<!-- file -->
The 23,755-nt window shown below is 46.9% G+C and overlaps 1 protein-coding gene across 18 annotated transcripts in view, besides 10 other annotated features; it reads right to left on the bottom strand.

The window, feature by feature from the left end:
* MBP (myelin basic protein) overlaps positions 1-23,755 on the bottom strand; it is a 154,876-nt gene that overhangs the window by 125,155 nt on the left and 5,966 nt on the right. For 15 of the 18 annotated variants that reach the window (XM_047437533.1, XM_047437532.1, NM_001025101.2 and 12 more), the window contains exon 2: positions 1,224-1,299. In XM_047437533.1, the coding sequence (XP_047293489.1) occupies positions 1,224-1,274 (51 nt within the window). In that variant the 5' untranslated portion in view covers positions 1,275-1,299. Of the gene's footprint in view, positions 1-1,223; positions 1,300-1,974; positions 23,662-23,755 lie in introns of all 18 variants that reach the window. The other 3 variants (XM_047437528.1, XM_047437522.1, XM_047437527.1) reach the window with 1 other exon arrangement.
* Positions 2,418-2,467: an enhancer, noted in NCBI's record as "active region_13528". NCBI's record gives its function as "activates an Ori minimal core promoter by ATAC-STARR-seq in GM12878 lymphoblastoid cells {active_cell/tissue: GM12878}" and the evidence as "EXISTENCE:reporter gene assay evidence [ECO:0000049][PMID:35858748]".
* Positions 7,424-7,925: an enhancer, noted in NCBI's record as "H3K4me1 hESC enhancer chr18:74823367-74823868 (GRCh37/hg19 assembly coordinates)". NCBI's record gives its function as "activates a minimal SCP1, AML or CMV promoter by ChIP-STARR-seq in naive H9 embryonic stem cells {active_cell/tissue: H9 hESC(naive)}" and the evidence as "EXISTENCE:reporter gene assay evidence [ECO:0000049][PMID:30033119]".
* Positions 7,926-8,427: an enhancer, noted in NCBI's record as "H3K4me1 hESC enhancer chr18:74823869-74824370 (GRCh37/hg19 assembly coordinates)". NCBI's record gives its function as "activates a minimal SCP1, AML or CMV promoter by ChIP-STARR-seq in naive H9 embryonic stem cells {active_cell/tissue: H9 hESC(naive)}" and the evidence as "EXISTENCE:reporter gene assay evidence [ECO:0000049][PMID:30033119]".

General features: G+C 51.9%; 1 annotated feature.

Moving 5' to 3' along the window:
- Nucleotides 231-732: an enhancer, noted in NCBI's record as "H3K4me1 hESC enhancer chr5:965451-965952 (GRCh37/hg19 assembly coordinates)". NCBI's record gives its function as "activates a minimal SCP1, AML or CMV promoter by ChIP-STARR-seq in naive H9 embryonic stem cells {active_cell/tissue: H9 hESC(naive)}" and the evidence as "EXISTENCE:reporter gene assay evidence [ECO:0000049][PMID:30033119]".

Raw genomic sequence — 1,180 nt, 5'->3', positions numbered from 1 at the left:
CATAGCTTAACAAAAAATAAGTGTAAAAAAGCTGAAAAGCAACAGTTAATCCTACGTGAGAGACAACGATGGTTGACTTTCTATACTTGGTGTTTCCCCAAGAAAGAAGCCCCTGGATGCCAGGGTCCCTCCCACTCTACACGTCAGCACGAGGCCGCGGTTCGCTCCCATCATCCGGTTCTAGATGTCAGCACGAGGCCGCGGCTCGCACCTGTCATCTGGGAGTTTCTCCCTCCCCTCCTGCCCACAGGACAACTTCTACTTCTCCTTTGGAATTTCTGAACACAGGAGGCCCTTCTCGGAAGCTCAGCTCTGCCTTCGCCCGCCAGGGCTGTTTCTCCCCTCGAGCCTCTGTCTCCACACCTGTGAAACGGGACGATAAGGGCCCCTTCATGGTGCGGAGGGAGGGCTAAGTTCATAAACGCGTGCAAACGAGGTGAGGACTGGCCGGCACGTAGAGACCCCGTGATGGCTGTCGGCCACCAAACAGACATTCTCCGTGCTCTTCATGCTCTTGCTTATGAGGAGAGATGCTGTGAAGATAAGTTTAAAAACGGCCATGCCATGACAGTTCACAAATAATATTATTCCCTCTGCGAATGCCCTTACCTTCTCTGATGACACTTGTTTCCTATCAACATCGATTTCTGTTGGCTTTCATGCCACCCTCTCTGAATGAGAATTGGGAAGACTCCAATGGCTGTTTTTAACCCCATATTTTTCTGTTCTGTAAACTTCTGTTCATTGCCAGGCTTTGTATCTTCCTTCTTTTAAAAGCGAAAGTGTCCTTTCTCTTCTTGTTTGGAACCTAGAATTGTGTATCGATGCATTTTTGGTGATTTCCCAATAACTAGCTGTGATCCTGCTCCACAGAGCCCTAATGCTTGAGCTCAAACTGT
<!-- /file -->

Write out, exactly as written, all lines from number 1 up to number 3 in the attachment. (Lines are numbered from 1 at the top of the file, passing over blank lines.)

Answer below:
The 23,755-nt window shown below is 46.9% G+C and overlaps 1 protein-coding gene across 18 annotated transcripts in view, besides 10 other annotated features; it reads right to left on the bottom strand.

The window, feature by feature from the left end:
* MBP (myelin basic protein) overlaps positions 1-23,755 on the bottom strand; it is a 154,876-nt gene that overhangs the window by 125,155 nt on the left and 5,966 nt on the right. For 15 of the 18 annotated variants that reach the window (XM_047437533.1, XM_047437532.1, NM_001025101.2 and 12 more), the window contains exon 2: positions 1,224-1,299. In XM_047437533.1, the coding sequence (XP_047293489.1) occupies positions 1,224-1,274 (51 nt within the window). In that variant the 5' untranslated portion in view covers positions 1,275-1,299. Of the gene's footprint in view, positions 1-1,223; positions 1,300-1,974; positions 23,662-23,755 lie in introns of all 18 variants that reach the window. The other 3 variants (XM_047437528.1, XM_047437522.1, XM_047437527.1) reach the window with 1 other exon arrangement.